Pentagon-N Korea

By Lee Chi-dong

WASHINGTON/SEOUL, April 3 (Yonhap) -- The United States announced Wednesday it is sending an advanced ballistic missile defense system to the western Pacific, as North Korea's military said it received final approval for a nuclear attack.

"The Department of Defense will deploy a Terminal High Altitude Area Defense System (THAAD) Ballistic Missile Defense system to Guam in the coming weeks as a precautionary move to strengthen our regional defense posture against the North Korean regional ballistic missile threat," the Pentagon said in yet another unusual announcement of the deployment of such a strategic weapon.

The move is seen as aimed at discouraging North Korea and assuring Washington's regional allies and American people who have a memory of the Sept. 11 terrorist attack on the mainland.

It comes on the heels of the dispatches of heavy weaponry to Korea for joint drills with the South, including B-52 and B-2 bombers, F-22 stealth fighters, a nuclear-powered submarine and anti-ballistic-missile destroyers.

"This deployment will strengthen defense capabilities for American citizens in the U.S. Territory of Guam and U.S. forces stationed there," the Pentagon said in a press release.

The THAAD system is a land-based missile defense system that includes a truck-mounted launcher, a complement of interceptor missiles, an advanced tracking radar, and an integrated fire control system.

The Pentagon's announcement almost coincided with North Korea's new statement warning of actual nuclear attack.

The North's military said its "merciless operation" involving a nuclear strike has been approved.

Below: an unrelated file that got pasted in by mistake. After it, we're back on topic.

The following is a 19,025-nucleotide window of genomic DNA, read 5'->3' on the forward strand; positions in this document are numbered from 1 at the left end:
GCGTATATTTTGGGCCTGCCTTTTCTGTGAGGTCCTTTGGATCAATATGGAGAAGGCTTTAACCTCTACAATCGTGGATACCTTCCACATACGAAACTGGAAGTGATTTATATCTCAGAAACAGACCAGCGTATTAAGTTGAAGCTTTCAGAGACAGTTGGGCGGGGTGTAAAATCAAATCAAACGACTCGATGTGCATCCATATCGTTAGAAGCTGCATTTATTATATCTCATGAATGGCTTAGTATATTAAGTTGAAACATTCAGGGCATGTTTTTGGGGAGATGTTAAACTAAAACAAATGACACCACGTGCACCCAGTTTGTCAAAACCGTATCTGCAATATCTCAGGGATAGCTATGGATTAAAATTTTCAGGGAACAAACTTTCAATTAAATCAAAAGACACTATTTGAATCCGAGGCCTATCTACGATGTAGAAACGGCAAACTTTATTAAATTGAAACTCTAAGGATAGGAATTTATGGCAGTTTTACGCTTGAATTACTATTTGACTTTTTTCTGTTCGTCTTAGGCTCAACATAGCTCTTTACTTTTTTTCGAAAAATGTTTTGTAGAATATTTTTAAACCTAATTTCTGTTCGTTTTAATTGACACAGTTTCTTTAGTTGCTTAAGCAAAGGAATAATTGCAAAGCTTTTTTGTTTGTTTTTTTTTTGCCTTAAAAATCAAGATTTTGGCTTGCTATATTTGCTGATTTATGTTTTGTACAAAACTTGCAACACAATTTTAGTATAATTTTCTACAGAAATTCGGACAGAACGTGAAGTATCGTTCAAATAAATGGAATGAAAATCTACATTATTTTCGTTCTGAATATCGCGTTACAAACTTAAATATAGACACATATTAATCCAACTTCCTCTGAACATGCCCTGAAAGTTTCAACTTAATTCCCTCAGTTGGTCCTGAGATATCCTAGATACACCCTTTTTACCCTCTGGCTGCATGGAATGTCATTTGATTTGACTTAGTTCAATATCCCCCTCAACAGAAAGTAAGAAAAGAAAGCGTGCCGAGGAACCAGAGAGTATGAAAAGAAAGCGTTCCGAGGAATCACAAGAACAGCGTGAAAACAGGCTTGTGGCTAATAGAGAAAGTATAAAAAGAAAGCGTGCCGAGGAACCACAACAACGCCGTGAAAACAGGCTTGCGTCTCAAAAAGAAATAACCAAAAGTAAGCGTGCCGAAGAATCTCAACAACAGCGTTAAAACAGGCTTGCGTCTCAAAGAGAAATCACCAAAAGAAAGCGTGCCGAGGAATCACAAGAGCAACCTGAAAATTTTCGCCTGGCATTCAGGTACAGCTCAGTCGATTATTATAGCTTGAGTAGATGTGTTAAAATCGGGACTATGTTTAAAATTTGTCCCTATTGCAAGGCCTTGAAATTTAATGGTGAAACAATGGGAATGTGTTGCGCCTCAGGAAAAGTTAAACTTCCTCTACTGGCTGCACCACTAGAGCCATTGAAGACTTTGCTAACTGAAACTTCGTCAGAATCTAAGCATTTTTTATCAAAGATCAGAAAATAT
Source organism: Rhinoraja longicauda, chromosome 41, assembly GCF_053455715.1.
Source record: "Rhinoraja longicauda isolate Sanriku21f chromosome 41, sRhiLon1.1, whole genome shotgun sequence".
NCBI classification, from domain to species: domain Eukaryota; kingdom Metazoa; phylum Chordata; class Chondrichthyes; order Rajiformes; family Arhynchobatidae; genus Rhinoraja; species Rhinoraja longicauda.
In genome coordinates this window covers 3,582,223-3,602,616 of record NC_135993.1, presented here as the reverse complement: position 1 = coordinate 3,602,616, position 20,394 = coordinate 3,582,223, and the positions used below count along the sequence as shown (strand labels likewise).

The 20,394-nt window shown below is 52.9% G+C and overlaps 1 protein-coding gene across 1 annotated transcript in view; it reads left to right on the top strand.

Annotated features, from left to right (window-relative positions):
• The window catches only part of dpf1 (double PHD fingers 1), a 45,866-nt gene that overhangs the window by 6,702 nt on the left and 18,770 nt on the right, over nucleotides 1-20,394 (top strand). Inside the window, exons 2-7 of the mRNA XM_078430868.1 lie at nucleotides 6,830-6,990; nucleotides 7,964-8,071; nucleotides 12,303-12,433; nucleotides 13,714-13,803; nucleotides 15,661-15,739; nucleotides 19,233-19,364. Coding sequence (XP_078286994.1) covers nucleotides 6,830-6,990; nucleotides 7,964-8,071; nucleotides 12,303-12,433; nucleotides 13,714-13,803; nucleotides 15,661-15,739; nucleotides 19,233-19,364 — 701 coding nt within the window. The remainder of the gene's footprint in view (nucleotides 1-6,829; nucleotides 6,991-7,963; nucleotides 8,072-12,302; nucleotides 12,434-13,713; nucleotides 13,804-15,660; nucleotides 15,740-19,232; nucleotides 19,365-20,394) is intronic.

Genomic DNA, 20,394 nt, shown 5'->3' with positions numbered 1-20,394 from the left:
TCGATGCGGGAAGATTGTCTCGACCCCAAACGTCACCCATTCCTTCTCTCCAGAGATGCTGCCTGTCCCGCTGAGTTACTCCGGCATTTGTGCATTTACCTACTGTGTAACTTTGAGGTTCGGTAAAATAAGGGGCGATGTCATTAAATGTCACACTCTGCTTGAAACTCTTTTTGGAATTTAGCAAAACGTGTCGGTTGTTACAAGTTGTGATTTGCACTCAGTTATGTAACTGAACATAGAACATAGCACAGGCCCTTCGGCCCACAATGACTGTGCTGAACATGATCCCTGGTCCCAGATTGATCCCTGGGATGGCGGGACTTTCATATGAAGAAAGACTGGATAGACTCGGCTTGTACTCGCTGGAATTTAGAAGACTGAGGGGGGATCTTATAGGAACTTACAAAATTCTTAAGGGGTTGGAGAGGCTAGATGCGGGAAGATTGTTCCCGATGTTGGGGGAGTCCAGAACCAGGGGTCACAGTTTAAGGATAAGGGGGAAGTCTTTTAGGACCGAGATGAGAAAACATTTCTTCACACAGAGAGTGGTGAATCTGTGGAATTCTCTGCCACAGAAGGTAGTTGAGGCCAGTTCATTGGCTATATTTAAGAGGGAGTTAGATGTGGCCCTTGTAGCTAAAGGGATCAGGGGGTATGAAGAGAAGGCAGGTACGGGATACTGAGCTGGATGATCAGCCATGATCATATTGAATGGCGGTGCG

"We formally inform the White House and Pentagon that the ever-escalating U.S. hostile policy toward the DPRK (North Korea) and its reckless nuclear threat will be smashed by the strong will of all the united service personnel and people and cutting-edge smaller, lighter and diversified nuclear strike means of the DPRK and that the merciless operation of its revolutionary armed forces in this regard has been finally examined and ratified," an unnamed spokesman for the General Staff of the Korean People's Army (KPA) told Pyongyang's official news agency, KCNA.

The spokesman cited the Pentagon's deployment of advanced weapons in and near the Korean Peninsula.

Meanwhile, Secretary of Defense Chuck Hagel described Pyongyang's threats as a "real and clear" danger.

"They have nuclear capacity now, they have missile delivery capacity now," Hagel said, addressing an audience at the National Defense University in Washington. "We take those threats seriously. We have to take those threats seriously."

He added, "We are doing everything we can, working with the Chinese, others, to defuse that situation on the peninsula."

Hagel also met Wednesday with South Korean Foreign Minister Yun Byung-se.

"Secretary Hagel reaffirmed to Minister Yun that the United States' enduring defense and extended deterrence commitments to South Korea will not change and that it is our duty to remain vigilant during this time of heightened tension on the Korean Peninsula," Pentagon press secretary George Little said.

Hagel also pointed out that diplomatic efforts are fundamental to encouraging North Korea to pursue the path of peace, added Little.

Yun is on a visit to Washington main to prepare for a trip here by South Korean President Park Geun-hye in early May.

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